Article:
The power of football

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The Samoa U-19 Women's national team lit up the Children’s Ward at the National Hospital with their visit and gifts for the young patients before leaving for the Women’s Championship tournament in New Zealand.

The Samoa U-19 Women's national team lit up the Children’s Ward at the National Hospital with their visit and gifts for the young patients before leaving for the Women’s Championship tournament in New Zealand.

Football Federation Samoa Social Responsibility team Just Play, organized an activity last Friday with the Samoa U-19 Women's National Team before they departed for New Zealand to compete in the upcoming OFC U-19 Women's Championship. 

Thirty eight patients at the National Hospital Children's Ward received gifts including bowls of fruit, cereal, toothbrushes, soap, ‘End Violence’ wristbands, playing cards, kid’s medals.

These were handed over to each of them by the Samoa U-19 Women's National Players. 

Parents and caregivers of all patients were so grateful for the kind thoughts and for bringing smiles to the faces of the children.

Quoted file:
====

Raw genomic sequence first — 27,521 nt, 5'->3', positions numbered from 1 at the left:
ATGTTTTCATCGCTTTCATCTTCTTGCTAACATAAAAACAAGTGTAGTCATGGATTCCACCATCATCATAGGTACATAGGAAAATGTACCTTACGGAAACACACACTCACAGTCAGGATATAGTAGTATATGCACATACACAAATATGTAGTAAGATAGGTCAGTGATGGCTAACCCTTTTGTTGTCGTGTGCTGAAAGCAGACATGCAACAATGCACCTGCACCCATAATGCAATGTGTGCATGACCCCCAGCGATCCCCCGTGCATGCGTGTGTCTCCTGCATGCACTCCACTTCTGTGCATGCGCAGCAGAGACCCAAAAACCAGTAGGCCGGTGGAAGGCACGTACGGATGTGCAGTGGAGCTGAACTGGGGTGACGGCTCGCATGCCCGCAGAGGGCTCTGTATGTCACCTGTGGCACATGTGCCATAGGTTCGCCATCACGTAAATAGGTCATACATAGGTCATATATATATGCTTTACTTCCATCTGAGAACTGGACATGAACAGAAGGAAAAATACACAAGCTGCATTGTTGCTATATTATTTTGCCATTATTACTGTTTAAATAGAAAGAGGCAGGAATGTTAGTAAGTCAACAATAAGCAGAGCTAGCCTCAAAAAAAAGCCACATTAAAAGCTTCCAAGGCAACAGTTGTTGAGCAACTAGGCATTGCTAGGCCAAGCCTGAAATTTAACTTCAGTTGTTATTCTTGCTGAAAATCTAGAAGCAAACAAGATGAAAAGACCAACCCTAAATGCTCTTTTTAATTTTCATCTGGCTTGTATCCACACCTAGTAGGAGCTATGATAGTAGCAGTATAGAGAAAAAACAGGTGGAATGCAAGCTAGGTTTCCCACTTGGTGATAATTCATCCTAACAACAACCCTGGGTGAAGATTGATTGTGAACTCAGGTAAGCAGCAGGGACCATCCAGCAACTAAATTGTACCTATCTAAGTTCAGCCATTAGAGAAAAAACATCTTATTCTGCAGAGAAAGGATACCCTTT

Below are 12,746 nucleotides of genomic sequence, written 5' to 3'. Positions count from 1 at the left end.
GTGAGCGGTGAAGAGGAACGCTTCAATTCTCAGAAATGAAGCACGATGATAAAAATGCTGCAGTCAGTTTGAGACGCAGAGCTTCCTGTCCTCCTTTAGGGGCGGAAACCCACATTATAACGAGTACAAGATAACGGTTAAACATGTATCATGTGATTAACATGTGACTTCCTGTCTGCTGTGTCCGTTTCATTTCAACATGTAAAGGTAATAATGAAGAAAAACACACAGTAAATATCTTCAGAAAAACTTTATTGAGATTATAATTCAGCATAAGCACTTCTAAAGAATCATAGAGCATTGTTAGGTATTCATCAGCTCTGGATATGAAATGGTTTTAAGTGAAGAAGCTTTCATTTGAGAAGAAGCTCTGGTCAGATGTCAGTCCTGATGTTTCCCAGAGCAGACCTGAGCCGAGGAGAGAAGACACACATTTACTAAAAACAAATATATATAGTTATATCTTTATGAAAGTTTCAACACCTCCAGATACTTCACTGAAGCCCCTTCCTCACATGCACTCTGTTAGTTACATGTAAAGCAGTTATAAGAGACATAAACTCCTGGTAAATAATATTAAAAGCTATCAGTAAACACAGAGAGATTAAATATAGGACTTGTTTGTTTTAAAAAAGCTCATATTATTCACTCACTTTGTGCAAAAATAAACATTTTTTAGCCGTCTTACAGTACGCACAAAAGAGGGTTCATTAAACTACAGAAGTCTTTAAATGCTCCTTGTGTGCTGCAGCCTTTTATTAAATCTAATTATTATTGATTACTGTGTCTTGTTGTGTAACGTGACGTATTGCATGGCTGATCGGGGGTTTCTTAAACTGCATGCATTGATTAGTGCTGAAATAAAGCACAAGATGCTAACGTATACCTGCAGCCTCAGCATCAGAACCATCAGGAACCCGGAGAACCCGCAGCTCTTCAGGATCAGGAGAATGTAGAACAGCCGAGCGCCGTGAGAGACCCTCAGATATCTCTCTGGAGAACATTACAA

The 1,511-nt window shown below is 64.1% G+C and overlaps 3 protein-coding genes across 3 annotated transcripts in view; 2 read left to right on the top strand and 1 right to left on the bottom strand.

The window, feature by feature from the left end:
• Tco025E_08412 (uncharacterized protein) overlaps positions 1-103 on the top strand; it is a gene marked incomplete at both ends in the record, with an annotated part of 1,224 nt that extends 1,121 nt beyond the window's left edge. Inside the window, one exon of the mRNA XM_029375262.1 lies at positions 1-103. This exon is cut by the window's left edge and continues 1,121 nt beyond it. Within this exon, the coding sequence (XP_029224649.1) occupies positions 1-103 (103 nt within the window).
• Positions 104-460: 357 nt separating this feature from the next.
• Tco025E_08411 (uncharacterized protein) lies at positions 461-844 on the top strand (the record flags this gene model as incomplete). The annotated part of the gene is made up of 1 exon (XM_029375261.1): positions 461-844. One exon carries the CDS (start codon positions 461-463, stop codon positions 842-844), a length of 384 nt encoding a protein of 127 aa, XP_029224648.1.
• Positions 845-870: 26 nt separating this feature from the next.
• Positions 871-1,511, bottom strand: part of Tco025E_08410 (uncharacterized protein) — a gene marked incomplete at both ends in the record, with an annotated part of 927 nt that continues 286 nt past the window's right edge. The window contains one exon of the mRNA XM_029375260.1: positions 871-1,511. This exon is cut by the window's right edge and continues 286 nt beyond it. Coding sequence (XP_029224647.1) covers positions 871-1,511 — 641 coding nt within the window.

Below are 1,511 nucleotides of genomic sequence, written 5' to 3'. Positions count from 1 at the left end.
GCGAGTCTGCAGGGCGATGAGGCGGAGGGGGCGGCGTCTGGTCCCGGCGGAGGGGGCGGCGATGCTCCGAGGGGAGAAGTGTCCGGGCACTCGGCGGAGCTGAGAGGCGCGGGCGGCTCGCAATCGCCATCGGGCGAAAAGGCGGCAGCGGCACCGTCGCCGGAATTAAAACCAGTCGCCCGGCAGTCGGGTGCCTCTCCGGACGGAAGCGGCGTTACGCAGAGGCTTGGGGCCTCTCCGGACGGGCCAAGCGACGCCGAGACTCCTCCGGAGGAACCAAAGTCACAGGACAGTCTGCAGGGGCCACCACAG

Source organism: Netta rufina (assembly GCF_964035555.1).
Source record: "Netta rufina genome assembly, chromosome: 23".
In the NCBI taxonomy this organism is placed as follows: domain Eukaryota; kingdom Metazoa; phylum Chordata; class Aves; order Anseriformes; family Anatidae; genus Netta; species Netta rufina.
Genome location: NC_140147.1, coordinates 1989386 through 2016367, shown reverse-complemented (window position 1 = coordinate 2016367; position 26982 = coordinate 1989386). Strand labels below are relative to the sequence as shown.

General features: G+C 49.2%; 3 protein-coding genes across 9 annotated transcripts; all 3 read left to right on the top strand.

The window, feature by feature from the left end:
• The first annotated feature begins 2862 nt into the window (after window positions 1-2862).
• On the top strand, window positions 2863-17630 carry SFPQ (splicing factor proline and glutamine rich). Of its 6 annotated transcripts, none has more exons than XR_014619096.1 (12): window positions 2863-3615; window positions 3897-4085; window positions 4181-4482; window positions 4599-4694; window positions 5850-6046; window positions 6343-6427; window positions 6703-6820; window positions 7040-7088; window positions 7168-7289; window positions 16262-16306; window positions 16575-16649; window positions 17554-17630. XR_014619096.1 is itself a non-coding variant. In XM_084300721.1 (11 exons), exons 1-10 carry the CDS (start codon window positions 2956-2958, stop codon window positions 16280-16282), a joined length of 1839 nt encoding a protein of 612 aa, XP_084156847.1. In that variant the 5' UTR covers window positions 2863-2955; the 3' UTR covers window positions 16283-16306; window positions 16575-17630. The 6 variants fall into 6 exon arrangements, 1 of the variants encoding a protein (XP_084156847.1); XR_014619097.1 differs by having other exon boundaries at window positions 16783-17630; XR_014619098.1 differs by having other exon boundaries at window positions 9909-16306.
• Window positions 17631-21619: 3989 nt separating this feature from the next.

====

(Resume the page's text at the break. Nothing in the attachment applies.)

"Sport has the power to change the world. It has the power to inspire. 

It has the power to unite people in a way that little else does. It speaks to youth in a language they understand. Sport can create hope where once there was only despair." 

This was a quote from South African Nelson Mandela and this is what soccer spokespeople said they  want for their players - to give back to the community and become great ambassadors in the future for football. 

FFS carried out a similar activity with the Samoa U-17 Men’s National Team last year during the World Cancer Day when the boys visited one of the Cancer Patients at the National Hospital who was also an Under 17 football player from one of soccer’s founding clubs.

Football Federation Samoa Social Responsibility and Oceania Football Confederation recognizes the need to ensure the welfare and safety of all young people taking part in this activity such as visiting the patients in the children’s ward. 

In accordance with their child Protection Policy all parents and caregivers signed the parent’s consent form in order for the team to take photos and videos during the visit.

A special acknowledgement went out to the Samoa National Health Services, Dr Monalisa Punivalu and her team for allowing the group to visit, the nurses at the children’s ward for their support, the security guards for guiding the team through and everyone for the good wishes given to the team. 

All of this was made possible because of soccer’s partners the Australian Government, the New Zealand Government, Football Federation Australia, UEFA Foundation for Children and UNICEF.

© Samoa Observer 2016

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